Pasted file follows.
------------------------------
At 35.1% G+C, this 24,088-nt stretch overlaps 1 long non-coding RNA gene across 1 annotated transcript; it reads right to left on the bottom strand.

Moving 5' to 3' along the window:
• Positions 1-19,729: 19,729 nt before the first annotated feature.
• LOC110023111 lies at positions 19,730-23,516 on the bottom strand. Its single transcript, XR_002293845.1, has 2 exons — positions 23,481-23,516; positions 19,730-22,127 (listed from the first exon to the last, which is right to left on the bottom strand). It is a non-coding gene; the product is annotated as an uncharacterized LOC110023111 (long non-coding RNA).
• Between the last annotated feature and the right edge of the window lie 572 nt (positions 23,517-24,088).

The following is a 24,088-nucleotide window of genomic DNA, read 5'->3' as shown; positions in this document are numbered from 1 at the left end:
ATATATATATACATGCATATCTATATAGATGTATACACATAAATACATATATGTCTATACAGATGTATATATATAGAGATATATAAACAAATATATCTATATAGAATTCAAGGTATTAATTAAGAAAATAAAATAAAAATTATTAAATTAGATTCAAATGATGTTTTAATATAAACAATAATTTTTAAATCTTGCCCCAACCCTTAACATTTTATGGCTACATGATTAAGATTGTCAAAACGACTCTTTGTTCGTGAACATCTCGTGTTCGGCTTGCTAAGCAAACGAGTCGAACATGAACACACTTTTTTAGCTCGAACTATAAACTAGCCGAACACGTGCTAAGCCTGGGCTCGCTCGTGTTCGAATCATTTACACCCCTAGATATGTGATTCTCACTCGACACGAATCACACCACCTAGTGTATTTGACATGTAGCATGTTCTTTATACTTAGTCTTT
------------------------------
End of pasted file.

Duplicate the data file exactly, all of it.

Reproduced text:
At 35.1% G+C, this 24,088-nt stretch overlaps 1 long non-coding RNA gene across 1 annotated transcript; it reads right to left on the bottom strand.

Moving 5' to 3' along the window:
• Positions 1-19,729: 19,729 nt before the first annotated feature.
• LOC110023111 lies at positions 19,730-23,516 on the bottom strand. Its single transcript, XR_002293845.1, has 2 exons — positions 23,481-23,516; positions 19,730-22,127 (listed from the first exon to the last, which is right to left on the bottom strand). It is a non-coding gene; the product is annotated as an uncharacterized LOC110023111 (long non-coding RNA).
• Between the last annotated feature and the right edge of the window lie 572 nt (positions 23,517-24,088).

The following is a 24,088-nucleotide window of genomic DNA, read 5'->3' as shown; positions in this document are numbered from 1 at the left end:
ATATATATATACATGCATATCTATATAGATGTATACACATAAATACATATATGTCTATACAGATGTATATATATAGAGATATATAAACAAATATATCTATATAGAATTCAAGGTATTAATTAAGAAAATAAAATAAAAATTATTAAATTAGATTCAAATGATGTTTTAATATAAACAATAATTTTTAAATCTTGCCCCAACCCTTAACATTTTATGGCTACATGATTAAGATTGTCAAAACGACTCTTTGTTCGTGAACATCTCGTGTTCGGCTTGCTAAGCAAACGAGTCGAACATGAACACACTTTTTTAGCTCGAACTATAAACTAGCCGAACACGTGCTAAGCCTGGGCTCGCTCGTGTTCGAATCATTTACACCCCTAGATATGTGATTCTCACTCGACACGAATCACACCACCTAGTGTATTTGACATGTAGCATGTTCTTTATACTTAGTCTTT